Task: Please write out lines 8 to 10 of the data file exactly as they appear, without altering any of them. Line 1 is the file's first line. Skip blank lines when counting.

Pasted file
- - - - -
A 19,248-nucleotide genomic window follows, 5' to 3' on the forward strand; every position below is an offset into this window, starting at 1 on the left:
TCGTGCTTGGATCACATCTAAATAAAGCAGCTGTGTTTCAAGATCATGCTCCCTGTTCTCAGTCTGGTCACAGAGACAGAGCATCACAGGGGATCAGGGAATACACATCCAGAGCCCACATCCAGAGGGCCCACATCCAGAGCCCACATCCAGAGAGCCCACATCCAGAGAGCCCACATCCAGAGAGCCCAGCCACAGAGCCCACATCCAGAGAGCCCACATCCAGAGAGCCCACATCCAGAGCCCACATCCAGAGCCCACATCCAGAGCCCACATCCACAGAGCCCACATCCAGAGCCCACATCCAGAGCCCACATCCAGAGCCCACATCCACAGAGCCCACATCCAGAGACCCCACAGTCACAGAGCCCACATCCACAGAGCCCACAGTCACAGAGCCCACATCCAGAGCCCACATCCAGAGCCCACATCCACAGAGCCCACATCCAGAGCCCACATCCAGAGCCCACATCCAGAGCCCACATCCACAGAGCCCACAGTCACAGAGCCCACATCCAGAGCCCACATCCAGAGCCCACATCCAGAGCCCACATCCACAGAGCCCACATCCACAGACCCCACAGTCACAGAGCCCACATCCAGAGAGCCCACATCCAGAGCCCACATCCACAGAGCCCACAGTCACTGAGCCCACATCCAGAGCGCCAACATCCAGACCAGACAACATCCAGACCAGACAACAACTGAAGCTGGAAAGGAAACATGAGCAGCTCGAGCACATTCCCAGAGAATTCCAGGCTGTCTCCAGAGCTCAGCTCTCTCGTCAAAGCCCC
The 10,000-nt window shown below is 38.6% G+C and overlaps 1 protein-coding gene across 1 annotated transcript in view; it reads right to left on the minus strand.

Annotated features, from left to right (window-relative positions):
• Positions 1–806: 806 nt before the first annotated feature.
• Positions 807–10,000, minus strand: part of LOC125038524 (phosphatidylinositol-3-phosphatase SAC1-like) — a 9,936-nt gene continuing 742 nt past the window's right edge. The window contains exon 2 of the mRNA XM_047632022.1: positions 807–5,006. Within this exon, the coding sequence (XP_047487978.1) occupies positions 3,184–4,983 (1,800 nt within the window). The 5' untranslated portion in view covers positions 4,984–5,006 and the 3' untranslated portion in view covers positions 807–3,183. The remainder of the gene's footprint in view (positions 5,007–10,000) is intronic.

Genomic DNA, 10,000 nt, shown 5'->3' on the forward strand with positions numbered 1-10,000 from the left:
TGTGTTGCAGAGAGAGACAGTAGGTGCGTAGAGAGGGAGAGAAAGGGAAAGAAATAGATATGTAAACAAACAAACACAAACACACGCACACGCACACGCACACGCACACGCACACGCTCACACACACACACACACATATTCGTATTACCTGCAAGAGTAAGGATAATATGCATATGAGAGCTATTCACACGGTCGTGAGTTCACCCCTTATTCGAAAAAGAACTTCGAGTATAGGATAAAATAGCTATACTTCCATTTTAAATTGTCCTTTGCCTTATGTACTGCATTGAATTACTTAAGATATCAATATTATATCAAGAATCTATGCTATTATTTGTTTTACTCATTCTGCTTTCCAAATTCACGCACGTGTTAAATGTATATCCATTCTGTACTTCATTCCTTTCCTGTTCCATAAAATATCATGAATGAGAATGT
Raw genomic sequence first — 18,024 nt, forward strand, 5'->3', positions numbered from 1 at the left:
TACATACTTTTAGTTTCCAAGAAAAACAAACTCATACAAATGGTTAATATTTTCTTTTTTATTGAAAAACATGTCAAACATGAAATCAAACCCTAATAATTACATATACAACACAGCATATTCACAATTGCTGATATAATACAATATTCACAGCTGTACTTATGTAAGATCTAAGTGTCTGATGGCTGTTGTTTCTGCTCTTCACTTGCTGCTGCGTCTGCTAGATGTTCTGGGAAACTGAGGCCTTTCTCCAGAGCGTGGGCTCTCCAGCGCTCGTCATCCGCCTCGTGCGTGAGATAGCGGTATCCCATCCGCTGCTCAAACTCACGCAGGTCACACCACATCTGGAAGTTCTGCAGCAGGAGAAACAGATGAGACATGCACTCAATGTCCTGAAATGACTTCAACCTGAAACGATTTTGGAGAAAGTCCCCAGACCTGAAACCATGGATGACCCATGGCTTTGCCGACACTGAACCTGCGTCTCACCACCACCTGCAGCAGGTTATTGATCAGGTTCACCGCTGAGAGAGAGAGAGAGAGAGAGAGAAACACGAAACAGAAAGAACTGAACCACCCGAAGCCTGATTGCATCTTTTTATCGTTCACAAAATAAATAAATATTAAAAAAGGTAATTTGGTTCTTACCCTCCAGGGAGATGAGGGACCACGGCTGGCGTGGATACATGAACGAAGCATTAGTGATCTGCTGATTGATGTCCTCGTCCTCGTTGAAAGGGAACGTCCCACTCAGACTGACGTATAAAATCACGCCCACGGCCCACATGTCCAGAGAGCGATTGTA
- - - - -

TGTGTTGCAGAGAGAGACAGTAGGTGCGTAGAGAGGGAGAGAAAGGGAAAGAAATAGATATGTAAACAAACAAACACAAACACACGCACACGCACACGCACACGCACACGCACACGCTCACACACACACACACACATATTCGTATTACCTGCAAGAGTAAGGATAATATGCATATGAGAGCTATTCACACGGTCGTGAGTTCACCCCTTATTCGAAAAAGAACTTCGAGTATAGGATAAAATAGCTATACTTCCATTTTAAATTGTCCTTTGCCTTATGTACTGCATTGAATTACTTAAGATATCAATATTATATCAAGAATCTATGCTATTATTTGTTTTACTCATTCTGCTTTCCAAATTCACGCACGTGTTAAATGTATATCCATTCTGTACTTCATTCCTTTCCTGTTCCATAAAATATCATGAATGAGAATGT
Raw genomic sequence first — 18,024 nt, forward strand, 5'->3', positions numbered from 1 at the left:
TACATACTTTTAGTTTCCAAGAAAAACAAACTCATACAAATGGTTAATATTTTCTTTTTTATTGAAAAACATGTCAAACATGAAATCAAACCCTAATAATTACATATACAACACAGCATATTCACAATTGCTGATATAATACAATATTCACAGCTGTACTTATGTAAGATCTAAGTGTCTGATGGCTGTTGTTTCTGCTCTTCACTTGCTGCTGCGTCTGCTAGATGTTCTGGGAAACTGAGGCCTTTCTCCAGAGCGTGGGCTCTCCAGCGCTCGTCATCCGCCTCGTGCGTGAGATAGCGGTATCCCATCCGCTGCTCAAACTCACGCAGGTCACACCACATCTGGAAGTTCTGCAGCAGGAGAAACAGATGAGACATGCACTCAATGTCCTGAAATGACTTCAACCTGAAACGATTTTGGAGAAAGTCCCCAGACCTGAAACCATGGATGACCCATGGCTTTGCCGACACTGAACCTGCGTCTCACCACCACCTGCAGCAGGTTATTGATCAGGTTCACCGCTGAGAGAGAGAGAGAGAGAGAGAGAAACACGAAACAGAAAGAACTGAACCACCCGAAGCCTGATTGCATCTTTTTATCGTTCACAAAATAAATAAATATTAAAAAAGGTAATTTGGTTCTTACCCTCCAGGGAGATGAGGGACCACGGCTGGCGTGGATACATGAACGAAGCATTAGTGATCTGCTGATTGATGTCCTCGTCCTCGTTGAAAGGGAACGTCCCACTCAGACTGACGTATAAAATCACGCCCACGGCCCACATGTCCAGAGAGCGATTGTA